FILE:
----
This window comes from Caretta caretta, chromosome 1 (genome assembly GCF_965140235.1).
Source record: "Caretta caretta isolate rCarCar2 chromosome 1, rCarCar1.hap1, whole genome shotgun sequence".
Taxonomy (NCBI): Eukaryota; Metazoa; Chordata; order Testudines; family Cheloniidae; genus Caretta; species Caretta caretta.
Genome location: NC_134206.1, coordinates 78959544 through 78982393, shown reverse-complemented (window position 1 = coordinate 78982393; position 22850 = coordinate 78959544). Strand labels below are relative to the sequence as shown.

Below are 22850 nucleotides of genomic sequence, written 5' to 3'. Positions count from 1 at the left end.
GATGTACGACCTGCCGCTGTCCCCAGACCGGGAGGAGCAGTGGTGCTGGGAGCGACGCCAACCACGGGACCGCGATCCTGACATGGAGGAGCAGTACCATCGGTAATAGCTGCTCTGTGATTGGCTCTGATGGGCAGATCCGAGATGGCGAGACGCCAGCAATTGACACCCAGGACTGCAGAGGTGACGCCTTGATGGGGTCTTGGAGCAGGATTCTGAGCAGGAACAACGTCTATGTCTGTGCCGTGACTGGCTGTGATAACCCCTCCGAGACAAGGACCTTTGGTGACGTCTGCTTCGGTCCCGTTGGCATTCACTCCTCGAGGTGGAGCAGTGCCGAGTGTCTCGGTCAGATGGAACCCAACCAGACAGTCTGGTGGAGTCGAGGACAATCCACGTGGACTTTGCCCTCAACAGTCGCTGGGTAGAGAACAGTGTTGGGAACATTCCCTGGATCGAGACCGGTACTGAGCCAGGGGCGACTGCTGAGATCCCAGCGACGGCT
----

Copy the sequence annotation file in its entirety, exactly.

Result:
This window comes from Caretta caretta, chromosome 1 (genome assembly GCF_965140235.1).
Source record: "Caretta caretta isolate rCarCar2 chromosome 1, rCarCar1.hap1, whole genome shotgun sequence".
Taxonomy (NCBI): Eukaryota; Metazoa; Chordata; order Testudines; family Cheloniidae; genus Caretta; species Caretta caretta.
Genome location: NC_134206.1, coordinates 78959544 through 78982393, shown reverse-complemented (window position 1 = coordinate 78982393; position 22850 = coordinate 78959544). Strand labels below are relative to the sequence as shown.

Below are 22850 nucleotides of genomic sequence, written 5' to 3'. Positions count from 1 at the left end.
GATGTACGACCTGCCGCTGTCCCCAGACCGGGAGGAGCAGTGGTGCTGGGAGCGACGCCAACCACGGGACCGCGATCCTGACATGGAGGAGCAGTACCATCGGTAATAGCTGCTCTGTGATTGGCTCTGATGGGCAGATCCGAGATGGCGAGACGCCAGCAATTGACACCCAGGACTGCAGAGGTGACGCCTTGATGGGGTCTTGGAGCAGGATTCTGAGCAGGAACAACGTCTATGTCTGTGCCGTGACTGGCTGTGATAACCCCTCCGAGACAAGGACCTTTGGTGACGTCTGCTTCGGTCCCGTTGGCATTCACTCCTCGAGGTGGAGCAGTGCCGAGTGTCTCGGTCAGATGGAACCCAACCAGACAGTCTGGTGGAGTCGAGGACAATCCACGTGGACTTTGCCCTCAACAGTCGCTGGGTAGAGAACAGTGTTGGGAACATTCCCTGGATCGAGACCGGTACTGAGCCAGGGGCGACTGCTGAGATCCCAGCGACGGCT